Family & Education

Happy days of scones and roses

Claire Calman has escaped London for the Cotswolds. Could it be a permanent move?


A Picturesque English country cottage with rose garden, located in an English Village.

We are away. I tell you that not to gloat, though did I mention that we are away, as in not in London, not within the confines of the North Circular, not in a postcode that begins NW…? It would be a waste not to milk it just a little. I like the area where we live, but when you start recognising individual blades of grass on your walk, you know it’s time to go further afield.

For a week beforehand, my excitement grows. I force myself to delay packing until the day before we go but our son packs a full four days in advance, something that has never happened. Ever. Usually, he likes to throw things into a backpack while the taxi is revving outside to take us to the airport.

Husband Larry has managed to rent the last available self-catering cottage in the UK and he has had the foresight to book lunches in pub gardens every single day, having rightly discerned that if I have to eat one more meal cooked by my own fair hands, then my own fair hand may stab someone with a fork.

We are in the Cotswolds, which is so quintessentially, ridiculously English, it feels as though we are visiting an enormous film set. I imagine, sitting off to one side, the director: “Props — can you add some more honeysuckle to that cottage!” “Costumes — we need a couple more posh ladies wearing padded gilets. We’ve only got half a dozen of them on the High Street — come on!”

The is the England that surely everyone must love? So charming, so picturesque. Gorgeous antique shops! Dinky tearooms — though of course, Covid rules say we can only eat outside, so we scoff our scones wearing base layers and padded jackets as if about to zip down the slopes at Gstaad, sweetie. (No, of course we don’t ski, we’re Jewish. Our idea of sporting activity is getting up to fetch more strawberries while watching Wimbledon.)

And yet, beautiful though it is, there is something about it that is too English. After London, it strikes me as oddly homogenous and it makes me slightly nervous. How, I wonder, do they feel about Jews? I imagine a posh, gilet-clad lady turning to another with a tight smile, talking about the newcomers to the village: “I hear they are…” (she mouths the word silently) ‘…Jews. You know — he wears a funny hat, goes to church on Saturdays.” And before you mock my wild imagination, I once overheard two posh Englishmen use those exact words to describe someone Jewish.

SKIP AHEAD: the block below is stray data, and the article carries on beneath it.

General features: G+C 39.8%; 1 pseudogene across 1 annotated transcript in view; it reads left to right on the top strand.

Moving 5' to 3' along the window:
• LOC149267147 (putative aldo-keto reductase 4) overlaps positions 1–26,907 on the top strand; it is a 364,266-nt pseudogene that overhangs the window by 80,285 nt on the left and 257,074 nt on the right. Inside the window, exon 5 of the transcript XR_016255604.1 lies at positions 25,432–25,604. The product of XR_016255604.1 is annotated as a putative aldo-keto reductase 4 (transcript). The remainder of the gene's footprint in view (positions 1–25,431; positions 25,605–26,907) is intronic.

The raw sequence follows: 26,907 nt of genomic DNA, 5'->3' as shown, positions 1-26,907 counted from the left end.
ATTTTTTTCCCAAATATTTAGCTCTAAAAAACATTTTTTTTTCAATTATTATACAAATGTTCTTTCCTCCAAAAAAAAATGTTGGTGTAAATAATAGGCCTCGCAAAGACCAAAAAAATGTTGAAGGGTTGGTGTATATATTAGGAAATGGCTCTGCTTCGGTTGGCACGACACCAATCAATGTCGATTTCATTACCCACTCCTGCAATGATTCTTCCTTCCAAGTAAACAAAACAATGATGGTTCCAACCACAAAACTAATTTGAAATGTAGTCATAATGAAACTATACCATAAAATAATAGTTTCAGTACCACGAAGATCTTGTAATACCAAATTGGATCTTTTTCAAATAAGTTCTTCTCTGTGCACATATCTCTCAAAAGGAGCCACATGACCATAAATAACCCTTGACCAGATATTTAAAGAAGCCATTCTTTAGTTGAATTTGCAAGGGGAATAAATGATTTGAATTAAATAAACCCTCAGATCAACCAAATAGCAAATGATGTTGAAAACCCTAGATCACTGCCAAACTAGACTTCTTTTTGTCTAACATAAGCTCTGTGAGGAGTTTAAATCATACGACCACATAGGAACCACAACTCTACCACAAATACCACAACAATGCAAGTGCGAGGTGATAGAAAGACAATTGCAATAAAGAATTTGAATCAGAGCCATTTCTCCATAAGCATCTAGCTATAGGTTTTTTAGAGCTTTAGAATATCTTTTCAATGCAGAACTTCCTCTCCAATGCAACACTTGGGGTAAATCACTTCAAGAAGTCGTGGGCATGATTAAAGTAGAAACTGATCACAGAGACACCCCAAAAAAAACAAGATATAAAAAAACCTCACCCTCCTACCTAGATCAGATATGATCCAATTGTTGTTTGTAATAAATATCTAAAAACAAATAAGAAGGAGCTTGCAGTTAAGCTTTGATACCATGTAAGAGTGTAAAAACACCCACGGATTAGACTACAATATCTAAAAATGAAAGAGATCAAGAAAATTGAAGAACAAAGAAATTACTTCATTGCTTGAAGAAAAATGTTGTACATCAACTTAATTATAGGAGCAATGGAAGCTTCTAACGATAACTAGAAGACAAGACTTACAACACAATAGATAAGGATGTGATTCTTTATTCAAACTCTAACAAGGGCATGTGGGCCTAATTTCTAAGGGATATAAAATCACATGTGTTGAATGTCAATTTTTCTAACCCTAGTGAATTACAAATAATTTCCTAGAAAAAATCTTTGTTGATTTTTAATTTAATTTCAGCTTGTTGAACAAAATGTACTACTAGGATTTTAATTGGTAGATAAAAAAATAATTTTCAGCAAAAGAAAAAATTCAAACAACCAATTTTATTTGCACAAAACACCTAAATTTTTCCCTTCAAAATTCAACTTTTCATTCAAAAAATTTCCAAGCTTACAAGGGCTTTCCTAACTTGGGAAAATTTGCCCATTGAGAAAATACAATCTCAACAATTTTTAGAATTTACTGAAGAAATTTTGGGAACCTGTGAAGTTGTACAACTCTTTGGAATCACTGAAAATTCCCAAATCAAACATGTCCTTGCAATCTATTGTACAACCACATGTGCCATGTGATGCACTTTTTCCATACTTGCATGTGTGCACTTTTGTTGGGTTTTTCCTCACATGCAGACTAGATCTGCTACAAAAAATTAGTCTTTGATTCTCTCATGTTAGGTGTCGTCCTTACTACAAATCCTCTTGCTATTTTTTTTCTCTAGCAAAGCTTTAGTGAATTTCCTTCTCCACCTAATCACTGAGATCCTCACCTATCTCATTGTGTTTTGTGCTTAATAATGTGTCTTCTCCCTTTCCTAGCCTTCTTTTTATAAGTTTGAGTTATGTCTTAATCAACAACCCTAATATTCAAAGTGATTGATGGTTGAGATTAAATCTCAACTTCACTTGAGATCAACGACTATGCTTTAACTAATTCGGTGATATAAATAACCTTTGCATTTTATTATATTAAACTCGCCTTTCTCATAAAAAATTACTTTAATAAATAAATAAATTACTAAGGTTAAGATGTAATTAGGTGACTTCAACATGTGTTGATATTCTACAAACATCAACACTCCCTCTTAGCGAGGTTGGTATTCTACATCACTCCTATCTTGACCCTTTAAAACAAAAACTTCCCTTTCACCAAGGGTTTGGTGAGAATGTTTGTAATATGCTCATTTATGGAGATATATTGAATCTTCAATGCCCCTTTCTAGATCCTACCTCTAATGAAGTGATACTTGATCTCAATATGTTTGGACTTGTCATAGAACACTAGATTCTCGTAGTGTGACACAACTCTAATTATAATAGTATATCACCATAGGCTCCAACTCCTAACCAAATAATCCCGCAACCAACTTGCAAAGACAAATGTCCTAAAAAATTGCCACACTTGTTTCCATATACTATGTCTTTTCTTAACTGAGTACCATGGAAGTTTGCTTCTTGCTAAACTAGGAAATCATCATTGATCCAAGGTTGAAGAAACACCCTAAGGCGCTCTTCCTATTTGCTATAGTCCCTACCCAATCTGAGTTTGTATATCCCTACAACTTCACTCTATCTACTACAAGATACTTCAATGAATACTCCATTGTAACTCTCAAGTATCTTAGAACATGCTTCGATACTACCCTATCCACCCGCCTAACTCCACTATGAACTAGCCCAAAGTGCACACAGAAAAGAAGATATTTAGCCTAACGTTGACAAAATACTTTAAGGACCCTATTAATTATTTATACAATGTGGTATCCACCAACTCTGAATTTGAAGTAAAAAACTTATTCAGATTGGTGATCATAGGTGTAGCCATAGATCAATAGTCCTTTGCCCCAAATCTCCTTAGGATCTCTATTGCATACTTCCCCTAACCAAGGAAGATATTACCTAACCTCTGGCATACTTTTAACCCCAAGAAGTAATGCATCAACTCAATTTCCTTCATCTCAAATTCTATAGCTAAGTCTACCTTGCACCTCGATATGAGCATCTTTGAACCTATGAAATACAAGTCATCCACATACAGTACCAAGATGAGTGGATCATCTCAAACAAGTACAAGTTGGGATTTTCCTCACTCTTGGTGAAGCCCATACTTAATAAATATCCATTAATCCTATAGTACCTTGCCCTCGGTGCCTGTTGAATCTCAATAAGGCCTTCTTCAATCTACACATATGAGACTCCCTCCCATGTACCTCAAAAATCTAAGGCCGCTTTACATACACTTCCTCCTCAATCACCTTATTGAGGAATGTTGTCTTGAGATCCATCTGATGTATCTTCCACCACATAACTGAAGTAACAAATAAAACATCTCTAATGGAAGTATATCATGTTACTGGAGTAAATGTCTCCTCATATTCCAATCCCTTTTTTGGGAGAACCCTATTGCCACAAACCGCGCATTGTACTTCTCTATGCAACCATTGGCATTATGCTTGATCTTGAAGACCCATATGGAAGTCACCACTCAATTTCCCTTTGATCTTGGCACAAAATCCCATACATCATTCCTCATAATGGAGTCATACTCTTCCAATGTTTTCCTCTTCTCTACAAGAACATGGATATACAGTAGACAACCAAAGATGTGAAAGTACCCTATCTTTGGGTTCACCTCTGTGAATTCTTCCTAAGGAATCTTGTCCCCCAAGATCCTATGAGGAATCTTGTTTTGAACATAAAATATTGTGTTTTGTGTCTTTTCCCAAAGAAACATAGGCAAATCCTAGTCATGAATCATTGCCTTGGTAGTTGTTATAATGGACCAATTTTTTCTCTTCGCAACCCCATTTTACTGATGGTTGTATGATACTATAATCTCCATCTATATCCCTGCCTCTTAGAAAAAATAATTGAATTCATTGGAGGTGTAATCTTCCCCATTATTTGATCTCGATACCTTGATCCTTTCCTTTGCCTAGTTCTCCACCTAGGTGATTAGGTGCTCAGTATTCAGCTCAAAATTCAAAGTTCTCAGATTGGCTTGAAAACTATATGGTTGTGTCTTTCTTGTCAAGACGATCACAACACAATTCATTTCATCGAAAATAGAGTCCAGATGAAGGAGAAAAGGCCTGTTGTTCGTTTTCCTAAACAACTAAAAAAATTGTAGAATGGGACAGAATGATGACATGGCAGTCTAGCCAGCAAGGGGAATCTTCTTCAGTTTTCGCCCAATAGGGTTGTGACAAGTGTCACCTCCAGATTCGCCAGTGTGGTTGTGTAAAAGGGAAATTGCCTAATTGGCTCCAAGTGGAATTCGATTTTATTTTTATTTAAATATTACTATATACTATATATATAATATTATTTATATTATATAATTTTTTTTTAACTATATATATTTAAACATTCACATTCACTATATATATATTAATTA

As ever, when we are away, I start to nurture my fantasies of living in a perfect rose-bedecked cottage. I peer into the windows of estate agents. I’m not lusting after a grand manor house (think of the maintenance costs on the roof alone!), just a four-bed cottage with a garden.

“And parking!” the husband adds, annoyingly practical. Yes, yes, and parking. Stop messing with my fantasies.

I wonder aloud where we might go to shul even though a) I am an atheist (but sssh — just in case He’s listening), and b) it’s only a fantasy.

This prompts Larry to recall the time we came to Tetbury for a wedding 20 years ago. Tetbury is a beautiful small town full of antiques shops and, we decide, worth another visit. When we came for the wedding, Larry hadn’t had time to have a haircut beforehand so before the reception, he nipped to the high street hairdresser.

Afterwards, locks trimmed and tidied, he reappeared and said he’d had a nice chat with the hairdresser about Pesach and the impossibility of buying matzah etc locally. We agreed that she must be “the only Jew in the village”.

But, in the intervening two decades, clearly something has changed. Exhibit No. 1 — we spot a menorah in a cottage window. Could it be the hairdresser’s, still there 20 years later? Then, Exhibits 2 and 3, on the main street: Cohen’s Chemist and two doors down, the local GP surgery, also Cohen.

And then, the pièce de resistance. While looking in the window of a cheese shop, and wondering if we can justify the acquisition of yet more cheese when we already got carried away at the farmers’ market in Stroud in the morning, I spy a whole shelf of Rakusen’s Matzo Crackers. Did the hairdresser switch careers and open her own cheese shop? Or did she talk the cheese-monger into getting in matzah for her? Do the Jewish chemist and GP (we decide they must be a couple) have some influence over the cheese-monger? Or are they all mishpocha?

Meanwhile, the shul question remains. I google ‘synagogue near me’ and it offers me Cheltenham! City of horse-racing and elegant architecture. Goyim Central surely? It has a shul? And not just any old shul either, but a decidedly beautiful shul consecrated in 1839.

“Brilliant,” I say, showing Larry the shul website, ‘If we moved here, we’d have a shul to not go to.’

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